When Katie Stubblefield's boyfriend broke up with her, in a moment of madness and despair, the pretty teenager snatched her brother Robert's hunting rifle, locked herself in the bathroom and shot herself in the head. When Robert kicked down the door, he discovered his sister with her face 'gone'. The bullet, which was fired upwards as she rested the gun barrel under her chin, had destroyed almost everything in an upwards and inwards triangle, from her chin to between her eyebrows.
The 18-year-old's nose and sinuses, her mouth (apart from the corners of her lips), part of her forehead, and most of her jaw and facial bones were destroyed. Her eyes were so badly damaged she was left with limited vision. Astonishingly, Katie survived. Perhaps even more astonishingly, doctors have been able to give her a new face and the opportunity of a life with some semblance of normality. Three years and 22 operations later, Katie became, at the age of 21, the youngest person ever to receive a full face transplant.
Katie now has the face of a mother of a one-year-old who died of drug overdose. There was a team of 15 specialists who came together to get a new face. They put new skin, blood vessels, bone and nerves on her.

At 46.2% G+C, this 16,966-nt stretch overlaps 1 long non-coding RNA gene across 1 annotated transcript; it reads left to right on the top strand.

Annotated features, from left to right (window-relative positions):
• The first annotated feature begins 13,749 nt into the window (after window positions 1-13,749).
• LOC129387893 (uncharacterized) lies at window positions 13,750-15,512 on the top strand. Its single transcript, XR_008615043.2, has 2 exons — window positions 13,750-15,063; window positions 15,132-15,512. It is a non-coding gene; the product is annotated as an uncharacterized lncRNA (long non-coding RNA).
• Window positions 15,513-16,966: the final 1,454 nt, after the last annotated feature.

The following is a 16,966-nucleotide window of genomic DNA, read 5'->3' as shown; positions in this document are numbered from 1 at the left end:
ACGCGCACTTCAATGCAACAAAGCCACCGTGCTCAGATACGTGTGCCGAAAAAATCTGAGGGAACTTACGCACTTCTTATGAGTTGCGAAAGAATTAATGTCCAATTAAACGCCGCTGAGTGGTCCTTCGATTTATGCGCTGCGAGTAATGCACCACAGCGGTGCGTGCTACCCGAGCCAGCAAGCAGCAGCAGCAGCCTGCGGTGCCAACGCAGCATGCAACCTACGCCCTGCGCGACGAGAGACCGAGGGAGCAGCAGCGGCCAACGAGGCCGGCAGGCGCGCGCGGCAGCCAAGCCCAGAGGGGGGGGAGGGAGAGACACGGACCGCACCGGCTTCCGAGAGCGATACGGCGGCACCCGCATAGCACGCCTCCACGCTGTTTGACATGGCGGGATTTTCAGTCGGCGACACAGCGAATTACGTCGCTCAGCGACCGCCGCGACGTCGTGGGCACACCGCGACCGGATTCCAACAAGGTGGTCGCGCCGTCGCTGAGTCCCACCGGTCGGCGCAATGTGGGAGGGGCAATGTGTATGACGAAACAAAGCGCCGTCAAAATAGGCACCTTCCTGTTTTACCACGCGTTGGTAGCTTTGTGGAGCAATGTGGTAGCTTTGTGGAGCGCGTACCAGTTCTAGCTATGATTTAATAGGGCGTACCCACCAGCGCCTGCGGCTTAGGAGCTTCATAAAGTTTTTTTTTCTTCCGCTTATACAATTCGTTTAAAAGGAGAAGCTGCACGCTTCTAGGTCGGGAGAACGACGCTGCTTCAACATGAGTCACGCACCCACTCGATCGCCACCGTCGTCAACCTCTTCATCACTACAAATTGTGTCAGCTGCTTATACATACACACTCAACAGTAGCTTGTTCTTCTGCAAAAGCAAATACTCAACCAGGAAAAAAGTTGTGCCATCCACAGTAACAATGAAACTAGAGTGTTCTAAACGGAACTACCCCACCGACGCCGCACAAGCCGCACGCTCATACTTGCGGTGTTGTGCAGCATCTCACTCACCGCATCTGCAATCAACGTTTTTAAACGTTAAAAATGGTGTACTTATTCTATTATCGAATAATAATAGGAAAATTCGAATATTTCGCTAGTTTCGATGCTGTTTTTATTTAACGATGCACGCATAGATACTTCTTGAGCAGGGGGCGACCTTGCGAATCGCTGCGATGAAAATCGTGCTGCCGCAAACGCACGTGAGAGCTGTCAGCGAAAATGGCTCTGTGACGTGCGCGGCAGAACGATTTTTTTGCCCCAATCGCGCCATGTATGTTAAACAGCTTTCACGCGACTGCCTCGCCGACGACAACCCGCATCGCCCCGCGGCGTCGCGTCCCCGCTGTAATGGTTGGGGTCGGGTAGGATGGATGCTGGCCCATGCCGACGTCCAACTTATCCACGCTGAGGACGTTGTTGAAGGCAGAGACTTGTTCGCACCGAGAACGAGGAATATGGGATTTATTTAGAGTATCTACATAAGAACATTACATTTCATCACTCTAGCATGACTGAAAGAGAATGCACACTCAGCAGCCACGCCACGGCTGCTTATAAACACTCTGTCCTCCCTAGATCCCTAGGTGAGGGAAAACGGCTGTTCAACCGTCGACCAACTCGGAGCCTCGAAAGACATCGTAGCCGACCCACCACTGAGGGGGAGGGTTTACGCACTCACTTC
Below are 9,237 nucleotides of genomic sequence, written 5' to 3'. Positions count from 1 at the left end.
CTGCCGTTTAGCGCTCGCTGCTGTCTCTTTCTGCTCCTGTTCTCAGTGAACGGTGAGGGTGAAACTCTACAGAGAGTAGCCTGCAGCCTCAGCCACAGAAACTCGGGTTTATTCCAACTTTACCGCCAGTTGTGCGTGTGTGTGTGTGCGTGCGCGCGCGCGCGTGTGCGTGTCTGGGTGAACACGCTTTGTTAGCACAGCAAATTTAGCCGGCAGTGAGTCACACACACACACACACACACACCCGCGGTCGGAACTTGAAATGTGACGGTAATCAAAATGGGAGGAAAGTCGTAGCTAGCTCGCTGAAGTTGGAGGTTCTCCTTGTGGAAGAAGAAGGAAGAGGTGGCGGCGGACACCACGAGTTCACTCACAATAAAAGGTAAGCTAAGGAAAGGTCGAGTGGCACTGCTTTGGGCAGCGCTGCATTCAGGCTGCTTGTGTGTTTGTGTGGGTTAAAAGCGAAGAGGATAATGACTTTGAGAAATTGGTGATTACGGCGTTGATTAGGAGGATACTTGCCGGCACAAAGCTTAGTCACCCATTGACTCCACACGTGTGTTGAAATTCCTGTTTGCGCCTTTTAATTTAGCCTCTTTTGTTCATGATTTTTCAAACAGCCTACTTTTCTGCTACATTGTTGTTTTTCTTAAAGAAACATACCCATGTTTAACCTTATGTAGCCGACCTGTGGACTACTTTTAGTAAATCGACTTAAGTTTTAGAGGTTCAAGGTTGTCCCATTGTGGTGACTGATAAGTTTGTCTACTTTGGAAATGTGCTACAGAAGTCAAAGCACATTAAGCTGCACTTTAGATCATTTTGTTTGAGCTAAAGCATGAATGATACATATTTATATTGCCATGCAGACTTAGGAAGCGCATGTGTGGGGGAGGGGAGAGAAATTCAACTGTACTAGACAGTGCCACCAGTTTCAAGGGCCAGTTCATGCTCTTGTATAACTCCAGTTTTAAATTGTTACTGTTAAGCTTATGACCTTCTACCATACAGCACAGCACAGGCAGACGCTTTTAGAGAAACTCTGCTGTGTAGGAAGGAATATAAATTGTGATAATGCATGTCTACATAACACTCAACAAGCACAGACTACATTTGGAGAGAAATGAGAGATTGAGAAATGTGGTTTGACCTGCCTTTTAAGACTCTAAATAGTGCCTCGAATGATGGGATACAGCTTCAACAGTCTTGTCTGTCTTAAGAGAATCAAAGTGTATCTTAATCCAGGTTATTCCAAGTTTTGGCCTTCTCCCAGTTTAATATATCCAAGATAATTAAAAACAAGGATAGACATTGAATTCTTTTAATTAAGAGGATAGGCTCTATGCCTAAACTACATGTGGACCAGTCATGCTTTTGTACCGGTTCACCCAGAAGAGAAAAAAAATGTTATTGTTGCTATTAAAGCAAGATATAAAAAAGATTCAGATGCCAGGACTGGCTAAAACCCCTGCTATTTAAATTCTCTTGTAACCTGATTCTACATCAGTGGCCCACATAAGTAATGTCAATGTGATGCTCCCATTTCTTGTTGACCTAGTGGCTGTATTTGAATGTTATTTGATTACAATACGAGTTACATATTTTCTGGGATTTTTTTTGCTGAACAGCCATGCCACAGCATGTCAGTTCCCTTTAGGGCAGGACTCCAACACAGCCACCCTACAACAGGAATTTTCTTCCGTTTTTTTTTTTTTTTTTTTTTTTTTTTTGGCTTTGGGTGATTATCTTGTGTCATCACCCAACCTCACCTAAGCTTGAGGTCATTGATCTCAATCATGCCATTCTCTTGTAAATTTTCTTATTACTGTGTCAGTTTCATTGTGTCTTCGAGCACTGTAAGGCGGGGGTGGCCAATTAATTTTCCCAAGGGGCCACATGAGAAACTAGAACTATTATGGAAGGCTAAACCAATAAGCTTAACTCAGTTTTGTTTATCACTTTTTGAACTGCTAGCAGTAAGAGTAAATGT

The 31-hour operation began three days after Adrea had died. It involved 11 surgeons and several other specialists who had been practising for months on cadavers, one team removing the face of the donor and the other attaching it to the recipient. Adrea's body on a ventilator to keep her organs and tissues supplied with oxygen and blood was in an adjoining operating room. (Her liver, kidneys, lungs and heart were also being donated.) Dr Gastman made the first incision on the donor's face and, over the course of 16 hours, three to four surgeons bent close over Adrea for their painstaking work. After removing her eyes so the corneas could be donated to another recipient, the surgeons delicately dissected the main nerves controlling the muscles governing facial expression, and the sensory fibres that provide taste to the tongue and to glands allowing salivation and tears. Next, they cut into bone the upper and lower jaw, most of the cheekbones and bones near the eye sockets. All of these would be transferred to Katie. The blood vessels were removed last, to reduce the time the face was without a blood supply, and 'tagged' so they could be matched to what remained of Katie's vessels. Shortly after midnight on the second day of the operation, Adrea's face was finally removed and placed on a surgical tray, floating in preserving solution. Its eye sockets empty, mouth open and the skin turning pale as it was deprived of blood, it resembled a rubber Halloween mask. The face was immediately transferred to the adjacent theatre where surgeons placed it on Katie and immediately started to connect up arteries and veins. As soon as they unclamped Katie's veins and arteries, the blood rushed in and the face 'blushed'. Katie walks down the hospital hallway days after the surgery as she endures a long recovery.
Katie with her parents, who live with her near the clinic, after the operation.